The classics of watercolors were brought to perfection in England at the turn of the XVIII-XIX centuries, this was due to the innovative ideas of Thomas Gertin and Joseph Turner. The popularity of watercolor technique was exacerbated by the emerging fashion for portrait miniatures.
The famous watercolorist Samuel Palmer, the prefaelite Lucy Madex Brown, the post-impressionist Paul Cezanne contributed to the development of art. In 1804, the Society of Watercolorists was formed. In the middle of the XIX century, the technique became popular in the USA and France.
What are the watercolor techniques
Watercolor combines many interesting techniques. Art historians classify them according to various principles, in particular — by the moisture content of the sheet and brush, by the layering of the color overlay. Combining these approaches, we get the following detailed classification of types of watercolors:
Work on dry paper ("on dry") — provides control over the paint. This kind of watercolor is also called Italian. It has two subspecies.
This artistic approach is divided into:
Work "dry on dry" (that is, the image is applied with a pressed brush). Very clear strokes are obtained, and the product is as close as possible to the graph. Work "wet on dry". With a wet brush, the master applies strokes next to each other, slightly grabbing the borders. Shades are mixed, expressive iridescences are obtained.
Multilayered (lessirovka). The avarelist artist applies transparent brushstrokes on top of the previous ones, already dried, in order to prevent mixing. This brings watercolor painting closer to oil painting and allows you to create very realistic works. The color turns out to be intense, full-sounding, but the feeling of lightness remains.
Work on a wet sheet ("wet", "wet").
This is the so-called English watercolor. The control of the paint causes difficulties, but the artist gets transparent shades with gentle and soft transitions of tones.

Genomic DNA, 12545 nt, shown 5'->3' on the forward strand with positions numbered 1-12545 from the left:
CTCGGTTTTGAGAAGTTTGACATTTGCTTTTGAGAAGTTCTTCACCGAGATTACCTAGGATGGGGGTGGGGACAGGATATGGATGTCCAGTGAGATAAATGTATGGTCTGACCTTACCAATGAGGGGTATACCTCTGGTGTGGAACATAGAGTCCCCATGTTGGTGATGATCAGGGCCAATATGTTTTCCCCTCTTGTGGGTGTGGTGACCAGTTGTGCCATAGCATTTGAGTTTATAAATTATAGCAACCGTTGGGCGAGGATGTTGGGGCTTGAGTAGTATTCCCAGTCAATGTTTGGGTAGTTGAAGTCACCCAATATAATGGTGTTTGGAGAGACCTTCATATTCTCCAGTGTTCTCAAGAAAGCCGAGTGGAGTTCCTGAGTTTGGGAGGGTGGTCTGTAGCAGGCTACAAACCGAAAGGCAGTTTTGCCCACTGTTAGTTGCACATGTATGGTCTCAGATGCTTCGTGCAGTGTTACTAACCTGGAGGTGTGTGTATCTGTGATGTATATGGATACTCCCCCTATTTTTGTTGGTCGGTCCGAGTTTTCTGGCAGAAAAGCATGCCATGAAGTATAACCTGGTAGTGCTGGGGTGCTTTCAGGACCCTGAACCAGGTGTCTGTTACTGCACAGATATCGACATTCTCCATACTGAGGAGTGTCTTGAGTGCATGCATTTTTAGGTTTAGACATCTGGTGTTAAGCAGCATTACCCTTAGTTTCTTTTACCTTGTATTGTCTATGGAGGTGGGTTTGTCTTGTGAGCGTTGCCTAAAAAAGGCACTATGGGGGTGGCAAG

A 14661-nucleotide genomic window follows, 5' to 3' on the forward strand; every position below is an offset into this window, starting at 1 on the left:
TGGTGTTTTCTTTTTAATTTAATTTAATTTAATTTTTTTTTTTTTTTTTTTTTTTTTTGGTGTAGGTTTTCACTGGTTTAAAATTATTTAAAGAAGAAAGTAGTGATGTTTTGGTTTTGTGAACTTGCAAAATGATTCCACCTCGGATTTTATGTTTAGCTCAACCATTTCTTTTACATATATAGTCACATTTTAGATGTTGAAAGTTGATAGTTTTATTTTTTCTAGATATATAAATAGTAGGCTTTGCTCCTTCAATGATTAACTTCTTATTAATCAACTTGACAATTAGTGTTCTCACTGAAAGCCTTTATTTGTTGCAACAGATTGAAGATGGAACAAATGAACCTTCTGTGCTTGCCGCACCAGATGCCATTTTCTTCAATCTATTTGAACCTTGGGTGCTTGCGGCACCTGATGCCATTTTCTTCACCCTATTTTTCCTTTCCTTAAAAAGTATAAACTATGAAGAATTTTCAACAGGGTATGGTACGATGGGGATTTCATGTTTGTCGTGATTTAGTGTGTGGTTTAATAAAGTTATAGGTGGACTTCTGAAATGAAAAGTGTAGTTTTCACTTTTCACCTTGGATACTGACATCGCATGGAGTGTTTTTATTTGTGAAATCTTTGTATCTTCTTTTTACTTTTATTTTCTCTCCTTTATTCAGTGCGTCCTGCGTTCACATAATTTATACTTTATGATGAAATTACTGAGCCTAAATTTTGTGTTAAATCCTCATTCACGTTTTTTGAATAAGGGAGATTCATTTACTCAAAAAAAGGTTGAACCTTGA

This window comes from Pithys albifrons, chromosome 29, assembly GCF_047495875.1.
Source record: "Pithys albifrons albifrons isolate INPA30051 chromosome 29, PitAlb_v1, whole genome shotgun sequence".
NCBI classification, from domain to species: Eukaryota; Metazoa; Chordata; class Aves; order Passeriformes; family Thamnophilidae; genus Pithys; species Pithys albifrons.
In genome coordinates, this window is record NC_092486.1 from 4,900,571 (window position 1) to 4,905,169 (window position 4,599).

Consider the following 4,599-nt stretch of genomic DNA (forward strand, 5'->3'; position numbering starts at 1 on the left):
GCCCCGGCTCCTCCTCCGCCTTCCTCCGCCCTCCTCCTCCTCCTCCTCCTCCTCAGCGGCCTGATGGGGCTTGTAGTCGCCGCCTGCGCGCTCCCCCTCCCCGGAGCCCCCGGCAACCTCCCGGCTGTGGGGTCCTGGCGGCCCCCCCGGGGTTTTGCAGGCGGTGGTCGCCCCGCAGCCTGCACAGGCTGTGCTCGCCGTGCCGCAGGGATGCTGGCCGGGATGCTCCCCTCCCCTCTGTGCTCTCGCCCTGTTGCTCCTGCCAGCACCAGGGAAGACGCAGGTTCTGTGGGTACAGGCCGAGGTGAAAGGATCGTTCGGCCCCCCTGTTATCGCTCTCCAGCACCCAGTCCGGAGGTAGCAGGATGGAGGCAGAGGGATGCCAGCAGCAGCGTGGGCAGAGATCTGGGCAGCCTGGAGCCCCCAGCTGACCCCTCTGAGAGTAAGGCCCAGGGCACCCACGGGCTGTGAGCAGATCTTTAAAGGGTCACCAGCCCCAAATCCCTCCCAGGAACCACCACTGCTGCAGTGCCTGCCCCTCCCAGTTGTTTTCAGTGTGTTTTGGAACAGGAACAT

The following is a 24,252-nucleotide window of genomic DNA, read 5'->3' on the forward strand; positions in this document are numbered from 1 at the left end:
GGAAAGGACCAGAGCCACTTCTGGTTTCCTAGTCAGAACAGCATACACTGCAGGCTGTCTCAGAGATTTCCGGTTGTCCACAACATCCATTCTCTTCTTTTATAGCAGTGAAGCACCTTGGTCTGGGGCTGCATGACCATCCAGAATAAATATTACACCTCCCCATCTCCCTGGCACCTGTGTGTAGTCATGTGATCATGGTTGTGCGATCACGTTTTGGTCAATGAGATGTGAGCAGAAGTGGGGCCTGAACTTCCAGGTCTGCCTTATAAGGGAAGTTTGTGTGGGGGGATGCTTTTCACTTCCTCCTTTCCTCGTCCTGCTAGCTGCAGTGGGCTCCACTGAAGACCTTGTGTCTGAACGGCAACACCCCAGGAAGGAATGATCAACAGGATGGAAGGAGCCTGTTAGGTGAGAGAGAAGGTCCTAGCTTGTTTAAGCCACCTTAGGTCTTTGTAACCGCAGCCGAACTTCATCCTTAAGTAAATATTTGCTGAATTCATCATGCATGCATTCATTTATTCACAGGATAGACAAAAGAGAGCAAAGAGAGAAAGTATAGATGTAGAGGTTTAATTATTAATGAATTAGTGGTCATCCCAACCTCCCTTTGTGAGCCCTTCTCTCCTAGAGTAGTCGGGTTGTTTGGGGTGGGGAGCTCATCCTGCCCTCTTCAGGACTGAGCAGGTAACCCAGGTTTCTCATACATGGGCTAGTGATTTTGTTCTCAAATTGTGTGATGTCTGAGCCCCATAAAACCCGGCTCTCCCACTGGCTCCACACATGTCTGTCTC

There are two options:
"Wet on wet" — provides a strong blurring effect.
"Dry on wet" — allows you to better control the paint.
Sometimes the A la Prima method is singled out — it is implied that the work is done in one sitting, without further improvements, until the material has dried up. The works of "a la prima" look fresh and emotional. They cannot be copied, since it is impossible to repeat the blur exactly.
It is also possible to combine English and Italian techniques in one work. Mixed media allows you to get various effects: for example, a detailed drawing of reality with a blurred background.
The drawing on a partially moistened sheet gives interesting effects. For example, by making a long stroke, the watercolorist gets a different drawing on dry and wet fragments.
In all four main variants (Italian, English, combined, with fragmentary humidification), you can work with both a wrung-out brush and a wet one. In addition, sometimes a semi-dry (semi-moist) brush is used. Paper is not the only material for watercolorists. They also work with silk, parchment, cardboard, ivory and other materials, but quite rarely.